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PHP functional programming for beginner

In this article, we are going to introduce a new programming paradigm called functional programming. This is an introductory article.

The definition

In this article, we will start from the definition of functional programming, analyze its key characteristics and demonstrate them in PHP source code. At the end of this article, you should be able to understand the fundamentals of functional programming and use it in your future projects.

First thing first, the excerpts as shown below from wikipedia gives us a clear definition of functional programming:

In computer science, functional programming is a programming paradigm—a style of building the structure and elements of computer programs—that treats computation as the evaluation of mathematical functions and avoids changing-state and mutable data. It is a declarative programming paradigm, which means programming is done with expressions or declarations instead of statements. ... Eliminating side effects, i.e. changes in state that do not depend on the function inputs, can make it much easier to understand and predict the behavior of a program, which is one of the key motivations for the development of functional programming.

In our opinion, three key characteristics of functional programming are:

  • Embrace immutability
  • Declarative programming
  • Avoid Side-effects

Embrace immutability

An object that cannot be changed after is creation is an immutable object. The first common question would be what the benefits of immutable objects are.

In fact, immutable object is considered a better way of managing objects comparing to mutable object in general. By using immutable object, we get consistent object through its life cycles. In simple terms, we place validations or checks in the constructor of immutable object to make sure it is valid right from the start. No setters should be created for immutable object, so that its state can never be changed. And we return a copy of it whenever we need to alter an immutable object.

Code as shown below is an example of an immutable object in PHP:

final class EmailAddress
    private $mailbox;
    private $host;
    public function __construct($email)
        if (false === strpos($email, '@')) {
            throw new \InvalidArgumentException('Invalid email');
        list($this->mailbox, $this->host) = explode('@', $email);
    public function __toString()
        return sprintf('%s@%s', $this->mailbox, $this->host);
    public function changeMailbox($newMailbox)
        $copy = clone $this;
        $copy->mailbox = $newMailbox;
        return $copy;

In the code example above, validation of an email address is placed inside the constructor, once a EmailAddress is created, we are confident it is always valid. This avoid us from checking the string format all over the places.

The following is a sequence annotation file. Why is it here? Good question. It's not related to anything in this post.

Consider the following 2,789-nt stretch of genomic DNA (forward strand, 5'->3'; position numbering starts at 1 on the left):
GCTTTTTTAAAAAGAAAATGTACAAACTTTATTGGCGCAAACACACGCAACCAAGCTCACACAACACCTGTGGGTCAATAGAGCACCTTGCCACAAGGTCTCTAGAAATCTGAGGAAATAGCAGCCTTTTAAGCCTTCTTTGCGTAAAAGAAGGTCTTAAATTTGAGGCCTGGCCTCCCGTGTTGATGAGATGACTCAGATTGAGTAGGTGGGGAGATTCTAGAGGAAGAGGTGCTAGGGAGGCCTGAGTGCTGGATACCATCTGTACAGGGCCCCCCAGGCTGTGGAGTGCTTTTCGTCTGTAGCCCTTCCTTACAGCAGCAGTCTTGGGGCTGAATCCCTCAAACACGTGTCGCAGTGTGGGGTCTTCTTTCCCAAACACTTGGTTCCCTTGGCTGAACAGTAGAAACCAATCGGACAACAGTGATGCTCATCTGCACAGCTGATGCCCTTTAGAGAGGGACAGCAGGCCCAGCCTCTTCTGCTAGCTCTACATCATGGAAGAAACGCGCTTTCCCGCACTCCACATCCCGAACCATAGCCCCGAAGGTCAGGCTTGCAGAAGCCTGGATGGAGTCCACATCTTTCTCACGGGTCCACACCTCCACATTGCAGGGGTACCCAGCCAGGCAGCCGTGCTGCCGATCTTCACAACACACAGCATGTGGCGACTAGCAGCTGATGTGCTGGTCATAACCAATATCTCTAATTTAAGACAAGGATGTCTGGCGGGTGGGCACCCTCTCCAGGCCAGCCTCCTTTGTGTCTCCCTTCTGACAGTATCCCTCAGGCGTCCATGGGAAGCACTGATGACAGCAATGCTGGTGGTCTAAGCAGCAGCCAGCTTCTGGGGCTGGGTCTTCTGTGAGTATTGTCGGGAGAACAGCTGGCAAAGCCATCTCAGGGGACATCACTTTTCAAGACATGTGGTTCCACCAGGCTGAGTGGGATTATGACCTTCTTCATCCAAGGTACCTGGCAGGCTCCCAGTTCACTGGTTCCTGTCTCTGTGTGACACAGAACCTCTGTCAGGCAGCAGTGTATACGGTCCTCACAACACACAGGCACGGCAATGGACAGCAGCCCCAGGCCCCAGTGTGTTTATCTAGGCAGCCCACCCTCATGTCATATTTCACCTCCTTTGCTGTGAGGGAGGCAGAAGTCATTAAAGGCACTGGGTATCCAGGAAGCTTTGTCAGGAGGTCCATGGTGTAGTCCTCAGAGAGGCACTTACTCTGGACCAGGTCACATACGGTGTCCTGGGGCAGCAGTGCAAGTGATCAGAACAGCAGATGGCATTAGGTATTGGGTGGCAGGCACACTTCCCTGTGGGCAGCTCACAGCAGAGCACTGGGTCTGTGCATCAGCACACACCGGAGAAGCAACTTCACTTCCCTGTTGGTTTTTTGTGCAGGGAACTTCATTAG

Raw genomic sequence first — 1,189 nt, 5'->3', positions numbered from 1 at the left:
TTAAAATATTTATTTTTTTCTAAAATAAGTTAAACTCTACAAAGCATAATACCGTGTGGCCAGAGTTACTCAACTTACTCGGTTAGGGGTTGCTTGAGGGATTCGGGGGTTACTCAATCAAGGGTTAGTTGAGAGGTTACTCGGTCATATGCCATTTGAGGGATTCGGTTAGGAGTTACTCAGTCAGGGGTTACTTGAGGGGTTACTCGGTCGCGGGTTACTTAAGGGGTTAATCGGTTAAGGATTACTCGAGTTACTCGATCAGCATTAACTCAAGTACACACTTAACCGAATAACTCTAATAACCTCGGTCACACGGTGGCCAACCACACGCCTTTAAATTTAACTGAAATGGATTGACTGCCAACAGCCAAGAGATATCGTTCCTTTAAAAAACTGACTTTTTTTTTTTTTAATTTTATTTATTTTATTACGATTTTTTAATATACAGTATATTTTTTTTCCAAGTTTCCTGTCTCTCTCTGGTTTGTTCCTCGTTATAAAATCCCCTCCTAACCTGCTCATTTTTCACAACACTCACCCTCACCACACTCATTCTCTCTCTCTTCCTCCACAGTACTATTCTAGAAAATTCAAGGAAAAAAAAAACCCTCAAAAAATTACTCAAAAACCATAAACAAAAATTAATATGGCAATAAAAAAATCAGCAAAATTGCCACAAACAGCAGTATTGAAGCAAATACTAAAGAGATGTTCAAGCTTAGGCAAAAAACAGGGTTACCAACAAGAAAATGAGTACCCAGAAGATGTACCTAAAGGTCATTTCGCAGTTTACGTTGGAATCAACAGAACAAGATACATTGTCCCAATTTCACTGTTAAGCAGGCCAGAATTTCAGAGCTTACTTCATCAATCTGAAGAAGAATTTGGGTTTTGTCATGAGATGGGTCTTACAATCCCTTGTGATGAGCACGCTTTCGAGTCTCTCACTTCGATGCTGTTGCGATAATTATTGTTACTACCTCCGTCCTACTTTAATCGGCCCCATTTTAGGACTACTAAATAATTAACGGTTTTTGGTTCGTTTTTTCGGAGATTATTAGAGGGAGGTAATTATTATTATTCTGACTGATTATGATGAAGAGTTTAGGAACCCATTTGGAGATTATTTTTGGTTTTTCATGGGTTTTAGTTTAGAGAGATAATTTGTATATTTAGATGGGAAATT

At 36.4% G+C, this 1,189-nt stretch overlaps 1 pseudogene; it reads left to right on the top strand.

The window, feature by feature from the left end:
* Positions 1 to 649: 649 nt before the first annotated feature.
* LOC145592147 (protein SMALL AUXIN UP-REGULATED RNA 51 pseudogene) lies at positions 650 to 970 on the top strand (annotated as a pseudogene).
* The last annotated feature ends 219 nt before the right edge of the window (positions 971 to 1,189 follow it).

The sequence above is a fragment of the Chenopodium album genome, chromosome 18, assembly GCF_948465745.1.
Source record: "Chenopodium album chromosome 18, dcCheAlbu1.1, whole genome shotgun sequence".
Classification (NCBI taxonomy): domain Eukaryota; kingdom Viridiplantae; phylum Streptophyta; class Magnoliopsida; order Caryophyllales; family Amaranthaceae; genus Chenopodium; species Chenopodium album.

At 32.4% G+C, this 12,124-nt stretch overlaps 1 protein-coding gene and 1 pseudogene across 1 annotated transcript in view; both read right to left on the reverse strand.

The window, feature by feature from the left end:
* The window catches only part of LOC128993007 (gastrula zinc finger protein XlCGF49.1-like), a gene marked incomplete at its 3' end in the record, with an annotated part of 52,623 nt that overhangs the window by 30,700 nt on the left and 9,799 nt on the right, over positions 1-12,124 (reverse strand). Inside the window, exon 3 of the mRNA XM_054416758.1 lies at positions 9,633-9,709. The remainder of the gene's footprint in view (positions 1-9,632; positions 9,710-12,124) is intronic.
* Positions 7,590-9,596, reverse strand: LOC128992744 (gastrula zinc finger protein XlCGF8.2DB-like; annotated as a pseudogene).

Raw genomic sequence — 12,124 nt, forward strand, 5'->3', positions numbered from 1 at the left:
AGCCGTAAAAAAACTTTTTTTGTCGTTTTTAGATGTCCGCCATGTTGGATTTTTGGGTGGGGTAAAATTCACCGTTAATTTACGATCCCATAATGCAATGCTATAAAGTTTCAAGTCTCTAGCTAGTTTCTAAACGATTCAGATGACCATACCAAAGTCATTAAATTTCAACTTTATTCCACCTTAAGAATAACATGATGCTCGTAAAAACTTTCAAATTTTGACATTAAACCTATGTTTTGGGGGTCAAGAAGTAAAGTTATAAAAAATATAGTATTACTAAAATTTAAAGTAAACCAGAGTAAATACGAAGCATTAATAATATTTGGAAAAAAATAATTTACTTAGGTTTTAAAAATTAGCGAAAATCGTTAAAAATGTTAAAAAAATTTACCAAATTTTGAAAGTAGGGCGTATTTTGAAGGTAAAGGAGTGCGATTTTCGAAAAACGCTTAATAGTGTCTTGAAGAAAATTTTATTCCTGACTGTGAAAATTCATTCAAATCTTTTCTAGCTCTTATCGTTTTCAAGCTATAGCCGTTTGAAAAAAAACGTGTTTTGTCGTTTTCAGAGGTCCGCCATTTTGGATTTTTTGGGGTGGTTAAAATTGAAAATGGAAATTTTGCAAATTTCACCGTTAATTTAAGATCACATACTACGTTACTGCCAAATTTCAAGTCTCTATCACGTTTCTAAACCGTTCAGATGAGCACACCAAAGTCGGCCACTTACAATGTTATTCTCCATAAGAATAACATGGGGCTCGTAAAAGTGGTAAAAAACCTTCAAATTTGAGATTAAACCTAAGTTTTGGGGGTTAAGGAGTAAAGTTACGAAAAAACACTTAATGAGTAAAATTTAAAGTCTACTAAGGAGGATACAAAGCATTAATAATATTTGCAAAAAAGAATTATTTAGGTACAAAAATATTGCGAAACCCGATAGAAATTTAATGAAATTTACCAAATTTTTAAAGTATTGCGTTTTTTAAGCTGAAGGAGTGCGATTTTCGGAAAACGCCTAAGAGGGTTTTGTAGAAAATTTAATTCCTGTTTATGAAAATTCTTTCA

Understanding declarative programming

We were taught to implement algorithm using basic coding blocks such as loops and conditionals when we started programming. This is called imperative programming, in which we describe each step a program must take to accomplish a task.

For example, to convert array of string to uppercase in PHP, we would normally implement a loop as shown below:

$names = ['mike', 'jordan', 'david'];
foreach($names as $i=>$name) {
   $names[$i] = strtoupper($name);

As opposite to imperative programming, we solve a problem by applying a set of functions to the problem set.

To solve the same problem above using declarative programming in PHP, we can do:

$names = array_map('strtoupper', $names);

Some key difference between imperative programming and declarative programming are:

  • Imperative programming focuses on the algorithms whereas declarative programming focuses on input and output of a function.
  • No state changed in declarative programming whereas in imperative programming, state change is common.

Understanding side-effects

There is a long and detailed explanation for side-effects in programming on wikipedia.

In our opinion, we can think of side-effects as implicitly changing something somewhere. Implicitness is the nature of side-effects, in this case, there is no way other than looking into implementation of a piece of code to find out what it changes.

Let's demonstrate side-effects in code samples.

To get the first element of an array in PHP, we can use the built-in array function array_shift:

$names = ['mike', 'jordan', 'david'];
echo array_shift($names);
// Output

Does function array_shift come with side-effect? Let's output the original array after applying it:

$names = ['mike', 'jordan', 'david'];
echo array_shift($names);
// Output
[0] => jordan
[1] => david

As we can see above, function array_shift does have side-effect. It modifies the original array without us knowing it.

A function that accepts an input and always return a predictable output is called pure function. Pure functions have no side-effects, embrace immutability and enable us develop with declarative programming style.

The End

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